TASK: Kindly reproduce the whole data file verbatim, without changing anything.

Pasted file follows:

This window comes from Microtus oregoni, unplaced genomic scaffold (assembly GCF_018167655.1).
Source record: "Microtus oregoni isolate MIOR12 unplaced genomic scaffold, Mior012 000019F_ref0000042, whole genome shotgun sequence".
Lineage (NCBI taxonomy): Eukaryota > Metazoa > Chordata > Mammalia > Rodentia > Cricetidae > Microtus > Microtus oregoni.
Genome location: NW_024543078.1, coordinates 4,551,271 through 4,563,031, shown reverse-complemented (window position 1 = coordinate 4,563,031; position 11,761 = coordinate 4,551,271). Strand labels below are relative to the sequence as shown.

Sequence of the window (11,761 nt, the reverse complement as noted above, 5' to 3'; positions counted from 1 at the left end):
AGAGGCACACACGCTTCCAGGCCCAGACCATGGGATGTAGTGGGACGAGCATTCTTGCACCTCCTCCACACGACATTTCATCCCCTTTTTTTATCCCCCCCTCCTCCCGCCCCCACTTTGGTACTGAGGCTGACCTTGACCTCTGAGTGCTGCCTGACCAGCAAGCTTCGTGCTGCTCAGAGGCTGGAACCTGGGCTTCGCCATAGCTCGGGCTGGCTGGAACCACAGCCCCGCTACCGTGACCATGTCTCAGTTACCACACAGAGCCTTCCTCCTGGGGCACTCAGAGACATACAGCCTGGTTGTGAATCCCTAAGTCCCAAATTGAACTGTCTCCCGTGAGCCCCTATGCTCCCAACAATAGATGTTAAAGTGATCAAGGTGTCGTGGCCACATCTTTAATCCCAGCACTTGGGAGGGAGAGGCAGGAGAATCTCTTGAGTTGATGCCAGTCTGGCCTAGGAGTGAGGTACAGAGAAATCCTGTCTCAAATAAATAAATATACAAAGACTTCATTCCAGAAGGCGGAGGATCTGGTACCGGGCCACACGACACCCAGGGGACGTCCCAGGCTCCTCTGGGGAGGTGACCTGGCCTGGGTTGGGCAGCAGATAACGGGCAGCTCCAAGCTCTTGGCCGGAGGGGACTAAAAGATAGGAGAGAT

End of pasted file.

This window comes from Microtus oregoni, unplaced genomic scaffold (assembly GCF_018167655.1).
Source record: "Microtus oregoni isolate MIOR12 unplaced genomic scaffold, Mior012 000019F_ref0000042, whole genome shotgun sequence".
Lineage (NCBI taxonomy): Eukaryota > Metazoa > Chordata > Mammalia > Rodentia > Cricetidae > Microtus > Microtus oregoni.
Genome location: NW_024543078.1, coordinates 4,551,271 through 4,563,031, shown reverse-complemented (window position 1 = coordinate 4,563,031; position 11,761 = coordinate 4,551,271). Strand labels below are relative to the sequence as shown.

Sequence of the window (11,761 nt, the reverse complement as noted above, 5' to 3'; positions counted from 1 at the left end):
AGAGGCACACACGCTTCCAGGCCCAGACCATGGGATGTAGTGGGACGAGCATTCTTGCACCTCCTCCACACGACATTTCATCCCCTTTTTTTATCCCCCCCTCCTCCCGCCCCCACTTTGGTACTGAGGCTGACCTTGACCTCTGAGTGCTGCCTGACCAGCAAGCTTCGTGCTGCTCAGAGGCTGGAACCTGGGCTTCGCCATAGCTCGGGCTGGCTGGAACCACAGCCCCGCTACCGTGACCATGTCTCAGTTACCACACAGAGCCTTCCTCCTGGGGCACTCAGAGACATACAGCCTGGTTGTGAATCCCTAAGTCCCAAATTGAACTGTCTCCCGTGAGCCCCTATGCTCCCAACAATAGATGTTAAAGTGATCAAGGTGTCGTGGCCACATCTTTAATCCCAGCACTTGGGAGGGAGAGGCAGGAGAATCTCTTGAGTTGATGCCAGTCTGGCCTAGGAGTGAGGTACAGAGAAATCCTGTCTCAAATAAATAAATATACAAAGACTTCATTCCAGAAGGCGGAGGATCTGGTACCGGGCCACACGACACCCAGGGGACGTCCCAGGCTCCTCTGGGGAGGTGACCTGGCCTGGGTTGGGCAGCAGATAACGGGCAGCTCCAAGCTCTTGGCCGGAGGGGACTAAAAGATAGGAGAGAT